I like this post. People who want to form an atheist movement should remember this. Not believing in God is not a great predictor of much else about a person.

    • ryan59479 says :

      I usually cringe at the word impossible. I guess I would say that decisions made emotionally are almost never rational decisions. And it seems to me that if atheists believe that it’s irrational to believe in God, then by suddenly making atheism equally irrational, atheism becomes another belief system. And I think you’d be hard pressed to find an atheist who would call atheism a belief system.

  3. Deborah Mitchell says :

    Well, here I am, just like you asked.

    I think you’re dealing with two separate issues here: faith and reason. See your statement here:

    “What makes me uncomfortable about this is that it sounds uncannily similar to the sort of thing I used to hear Christians say in the opposite direction: If you lose your faith, you were never really a Christian; it’s just a superficial reaction to bad things happening; your reasoning makes no sense.”

    “If you lose your faith….”

    You don’t need reasons to believe because faith, by its very nature, means you push the hold button on logic and just jump. That’s why you hear statements such as, “I just know God exists. I just believe. I feel….”

    However, atheism rejects the belief in god. (http://en.wikipedia.org/wiki/Atheism)
    That implies an awareness and active rejection. If you do not believe, and you decide that the “blue sky” (I think that was your analogy) is the reason why you no longer believe, then you have a reason. (The sky is blue.) It’s not a GOOD reason, but it is yours. You can prove the sky is blue. But you don’t need to prove that the blue sky means god doesn’t exist anyway. The burden of proof is on those who believe. Just like I would have to prove to you that you have an invisible woman living in your attic. See?

    If you’ve rejected the god you were raised with, you have your reasons. You no longer have your faith.

    I think you are bringing assumptions to the table here: “It’s tempting to restrict atheism to clever people, people we admire, people we agree with and who show our beliefs in a good light, but that’s not our call, and it’s not honest.”

    Says who? You? Which authority? Please clarify.

    Anyway. Rambling a bit. I’m hungry. Thanks for sharing!

    • Recovering Agnostic says :

      Thanks for stopping by. I thought it was only polite to let you know what I was writing, and it’s not really aimed at you, but it’s good of you to add your thoughts.

      I think faith and reason aren’t as separate as all that in most cases. In my experience, believers tend to try to justify their beliefs rationally at first, and only resort to faith when it doesn’t seem to make sense. Regardless of that, the well-worn dogma that anyone who loses their faith (or “deconverts” if it helps the discussion) can’t have ever been a true believer is one that I’ve heard often enough to make it a cliché.

      On the topic of who gets to be identified as a proper atheist, I’ve seen quite a bit recently of people trying to exclude this person or that person, because they don’t like their opinions on something or other, or think they haven’t given the matter enough thought. There might be a case for a separate word to describe people who never really considered the idea of gods, but as things stand, “atheist” is the obvious word to use.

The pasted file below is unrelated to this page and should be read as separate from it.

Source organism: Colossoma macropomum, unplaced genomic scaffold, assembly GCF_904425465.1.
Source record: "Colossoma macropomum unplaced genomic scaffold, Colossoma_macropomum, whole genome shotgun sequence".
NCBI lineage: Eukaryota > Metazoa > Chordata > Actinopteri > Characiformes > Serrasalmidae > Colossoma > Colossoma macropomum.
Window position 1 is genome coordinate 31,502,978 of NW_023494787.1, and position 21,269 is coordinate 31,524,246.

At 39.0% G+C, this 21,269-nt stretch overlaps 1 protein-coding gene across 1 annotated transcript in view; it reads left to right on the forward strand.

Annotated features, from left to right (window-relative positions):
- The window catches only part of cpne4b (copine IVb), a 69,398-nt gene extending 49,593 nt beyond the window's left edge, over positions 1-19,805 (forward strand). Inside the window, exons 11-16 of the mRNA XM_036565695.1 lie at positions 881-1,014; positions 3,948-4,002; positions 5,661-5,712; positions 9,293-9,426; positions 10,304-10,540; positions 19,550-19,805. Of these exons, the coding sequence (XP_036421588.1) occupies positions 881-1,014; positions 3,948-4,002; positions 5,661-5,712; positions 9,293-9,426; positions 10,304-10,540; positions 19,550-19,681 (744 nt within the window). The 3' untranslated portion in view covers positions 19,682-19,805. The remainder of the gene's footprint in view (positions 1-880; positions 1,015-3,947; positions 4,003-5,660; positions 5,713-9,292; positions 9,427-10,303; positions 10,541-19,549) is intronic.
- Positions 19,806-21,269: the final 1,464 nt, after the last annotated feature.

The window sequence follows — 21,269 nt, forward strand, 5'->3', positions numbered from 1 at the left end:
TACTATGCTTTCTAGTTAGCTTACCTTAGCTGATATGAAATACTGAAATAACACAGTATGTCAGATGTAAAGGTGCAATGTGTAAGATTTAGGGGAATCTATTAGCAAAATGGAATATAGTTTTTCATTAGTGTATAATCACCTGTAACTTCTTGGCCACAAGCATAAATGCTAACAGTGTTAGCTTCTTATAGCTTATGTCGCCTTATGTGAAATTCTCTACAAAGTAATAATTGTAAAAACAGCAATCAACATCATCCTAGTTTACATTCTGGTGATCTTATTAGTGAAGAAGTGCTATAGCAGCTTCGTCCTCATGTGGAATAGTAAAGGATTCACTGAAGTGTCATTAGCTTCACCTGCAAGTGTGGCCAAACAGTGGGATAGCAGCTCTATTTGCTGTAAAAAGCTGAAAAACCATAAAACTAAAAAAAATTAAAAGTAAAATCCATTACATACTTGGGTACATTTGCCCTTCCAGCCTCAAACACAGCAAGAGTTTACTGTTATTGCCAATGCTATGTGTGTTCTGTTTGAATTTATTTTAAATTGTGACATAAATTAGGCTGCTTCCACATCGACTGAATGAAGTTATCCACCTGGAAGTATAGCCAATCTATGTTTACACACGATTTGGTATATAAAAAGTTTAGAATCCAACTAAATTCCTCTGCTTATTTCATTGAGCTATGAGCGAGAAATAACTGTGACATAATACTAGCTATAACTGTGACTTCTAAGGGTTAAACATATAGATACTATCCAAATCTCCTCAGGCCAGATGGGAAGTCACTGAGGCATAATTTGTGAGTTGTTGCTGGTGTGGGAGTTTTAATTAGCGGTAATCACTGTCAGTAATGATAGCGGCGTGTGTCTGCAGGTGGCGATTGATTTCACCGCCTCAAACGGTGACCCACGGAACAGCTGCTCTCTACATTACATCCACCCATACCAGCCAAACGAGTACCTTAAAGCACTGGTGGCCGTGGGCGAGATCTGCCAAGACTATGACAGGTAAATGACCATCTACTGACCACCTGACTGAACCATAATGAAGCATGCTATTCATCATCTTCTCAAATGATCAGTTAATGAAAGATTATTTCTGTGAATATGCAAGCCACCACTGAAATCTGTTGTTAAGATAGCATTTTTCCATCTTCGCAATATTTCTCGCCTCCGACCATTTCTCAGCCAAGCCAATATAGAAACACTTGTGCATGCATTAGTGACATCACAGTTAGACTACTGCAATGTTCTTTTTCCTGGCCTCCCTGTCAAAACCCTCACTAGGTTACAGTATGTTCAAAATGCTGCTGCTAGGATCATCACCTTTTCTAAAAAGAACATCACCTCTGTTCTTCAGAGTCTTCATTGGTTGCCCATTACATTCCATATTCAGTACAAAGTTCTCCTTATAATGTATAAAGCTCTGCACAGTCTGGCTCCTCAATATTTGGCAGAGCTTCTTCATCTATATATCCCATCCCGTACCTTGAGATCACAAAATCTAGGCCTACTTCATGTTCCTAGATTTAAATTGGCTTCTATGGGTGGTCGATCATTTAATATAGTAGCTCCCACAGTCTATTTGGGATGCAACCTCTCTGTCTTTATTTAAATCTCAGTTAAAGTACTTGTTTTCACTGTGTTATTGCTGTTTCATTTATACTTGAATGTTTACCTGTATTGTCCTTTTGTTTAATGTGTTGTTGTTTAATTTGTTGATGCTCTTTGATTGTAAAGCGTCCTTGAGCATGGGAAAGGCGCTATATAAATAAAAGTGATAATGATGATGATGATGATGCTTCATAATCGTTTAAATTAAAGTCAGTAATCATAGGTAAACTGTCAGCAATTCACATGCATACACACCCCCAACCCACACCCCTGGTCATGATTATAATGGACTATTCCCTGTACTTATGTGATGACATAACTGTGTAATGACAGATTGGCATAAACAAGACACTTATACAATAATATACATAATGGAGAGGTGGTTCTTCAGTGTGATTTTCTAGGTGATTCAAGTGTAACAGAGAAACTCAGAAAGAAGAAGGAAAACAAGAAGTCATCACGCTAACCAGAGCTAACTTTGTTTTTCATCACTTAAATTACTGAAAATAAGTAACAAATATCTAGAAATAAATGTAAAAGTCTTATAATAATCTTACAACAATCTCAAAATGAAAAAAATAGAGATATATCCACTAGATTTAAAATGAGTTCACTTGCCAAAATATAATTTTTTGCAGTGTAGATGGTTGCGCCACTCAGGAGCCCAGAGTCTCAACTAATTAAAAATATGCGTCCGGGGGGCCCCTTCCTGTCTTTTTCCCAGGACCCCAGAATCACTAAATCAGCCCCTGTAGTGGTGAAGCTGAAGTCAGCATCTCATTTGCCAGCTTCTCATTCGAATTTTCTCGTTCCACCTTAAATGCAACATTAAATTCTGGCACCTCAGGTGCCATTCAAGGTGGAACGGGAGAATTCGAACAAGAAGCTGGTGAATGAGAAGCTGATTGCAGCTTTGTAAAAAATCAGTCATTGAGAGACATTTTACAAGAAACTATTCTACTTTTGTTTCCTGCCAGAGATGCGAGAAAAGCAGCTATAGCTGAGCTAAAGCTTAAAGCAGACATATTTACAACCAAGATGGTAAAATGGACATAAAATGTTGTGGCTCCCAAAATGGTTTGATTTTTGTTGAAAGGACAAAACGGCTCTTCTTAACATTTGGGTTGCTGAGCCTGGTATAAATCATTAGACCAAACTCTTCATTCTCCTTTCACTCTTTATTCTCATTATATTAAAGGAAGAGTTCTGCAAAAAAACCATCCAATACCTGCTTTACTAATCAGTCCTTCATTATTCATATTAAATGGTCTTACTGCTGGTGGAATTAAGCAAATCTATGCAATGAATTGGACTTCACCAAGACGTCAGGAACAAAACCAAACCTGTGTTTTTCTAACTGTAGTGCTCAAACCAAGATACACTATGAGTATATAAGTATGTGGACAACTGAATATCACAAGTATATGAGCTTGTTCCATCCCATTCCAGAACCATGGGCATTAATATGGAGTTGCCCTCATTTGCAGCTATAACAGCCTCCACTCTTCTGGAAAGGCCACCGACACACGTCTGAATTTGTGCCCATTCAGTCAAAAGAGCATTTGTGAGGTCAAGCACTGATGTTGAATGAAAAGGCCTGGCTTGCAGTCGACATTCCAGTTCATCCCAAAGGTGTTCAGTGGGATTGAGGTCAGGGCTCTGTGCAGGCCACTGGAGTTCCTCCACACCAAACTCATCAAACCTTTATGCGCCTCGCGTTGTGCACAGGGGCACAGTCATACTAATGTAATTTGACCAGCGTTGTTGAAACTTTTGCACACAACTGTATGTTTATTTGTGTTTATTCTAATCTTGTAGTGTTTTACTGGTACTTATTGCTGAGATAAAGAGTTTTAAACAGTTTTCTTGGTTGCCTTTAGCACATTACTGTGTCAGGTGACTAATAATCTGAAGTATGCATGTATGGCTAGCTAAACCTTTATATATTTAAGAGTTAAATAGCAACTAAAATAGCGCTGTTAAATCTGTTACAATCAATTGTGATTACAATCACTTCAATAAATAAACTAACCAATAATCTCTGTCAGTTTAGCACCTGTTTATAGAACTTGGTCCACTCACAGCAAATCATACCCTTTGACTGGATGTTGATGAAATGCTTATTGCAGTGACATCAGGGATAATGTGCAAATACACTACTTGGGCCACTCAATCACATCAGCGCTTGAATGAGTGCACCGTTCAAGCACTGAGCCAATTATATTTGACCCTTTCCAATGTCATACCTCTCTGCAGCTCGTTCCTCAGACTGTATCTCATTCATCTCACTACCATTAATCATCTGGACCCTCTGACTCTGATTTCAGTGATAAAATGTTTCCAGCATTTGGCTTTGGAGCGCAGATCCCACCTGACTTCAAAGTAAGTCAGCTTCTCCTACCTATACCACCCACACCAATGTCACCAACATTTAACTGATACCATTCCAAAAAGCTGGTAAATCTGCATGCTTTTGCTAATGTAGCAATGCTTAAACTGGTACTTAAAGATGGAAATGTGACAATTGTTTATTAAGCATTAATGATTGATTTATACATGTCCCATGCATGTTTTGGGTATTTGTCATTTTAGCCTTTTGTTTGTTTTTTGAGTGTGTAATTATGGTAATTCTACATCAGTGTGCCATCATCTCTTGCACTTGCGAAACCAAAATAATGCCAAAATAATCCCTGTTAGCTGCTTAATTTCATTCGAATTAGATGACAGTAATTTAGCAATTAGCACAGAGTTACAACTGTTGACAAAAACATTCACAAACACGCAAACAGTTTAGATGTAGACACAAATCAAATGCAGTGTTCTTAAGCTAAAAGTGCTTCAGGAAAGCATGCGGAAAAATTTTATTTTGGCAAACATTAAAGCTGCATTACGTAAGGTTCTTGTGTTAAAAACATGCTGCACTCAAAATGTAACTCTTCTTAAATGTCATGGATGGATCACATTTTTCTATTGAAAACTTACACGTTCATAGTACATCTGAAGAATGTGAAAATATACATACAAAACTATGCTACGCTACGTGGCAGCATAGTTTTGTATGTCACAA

Rushing off to work now, I’ll review this later.

      • Deborah Mitchell says :

        I think you bring up some great questions and points. Thank you for including me in this discussion.

        I do agree that people try to justify their beliefs. A lot of times, though, we’re socialized into religion as babies, before we are even able to understand the beliefs we’re being programmed with. So we just repeat what we’ve been told. I’m not sure that we’re rationalizing as much as just regurgitating. And I’m often baffled when people start quoting the Bible with its outrageous tales as a source, yet those same people criticize a book like Harry Potter for all of its outrageous tales.

        I have not seen the discussions that you mention about who is a proper atheist yet. (If you provide a link, I’ll check it out.) As I said in my post and in the video that started this discussion, Thomas Coates never identifies himself as anything. Coates just says that his girlfriend says he didn’t “believe in him.” CBS calls him an atheist. Maybe he’s an agnostic. Maybe he just didn’t believe that god would help. Who knows. But he is not a good example of a person who doesn’t believe anyway. The guy is a desperate, down-and-out-drug addict. Religion should never have been overlaid on top of that interview. So, it seemed to me much more of a propaganda campaign than an example of a conversion.

        This is an interesting statement and I’ve heard this before, too: “Regardless of that, the well-worn dogma that anyone who loses their faith (or “deconverts” if it helps the discussion) can’t have ever been a true believer is one that I’ve heard often enough to make it a cliché.” I’m sure many would argue that it’s not about being a true or blind believer, but about the lack of evidence to support their continued beliefs. Folks who use that cliché are usually believers, and I’m sure they are trying to bolster their faith and explain why their fellow Christians (or Muslims, etc.) are leaving religion and god.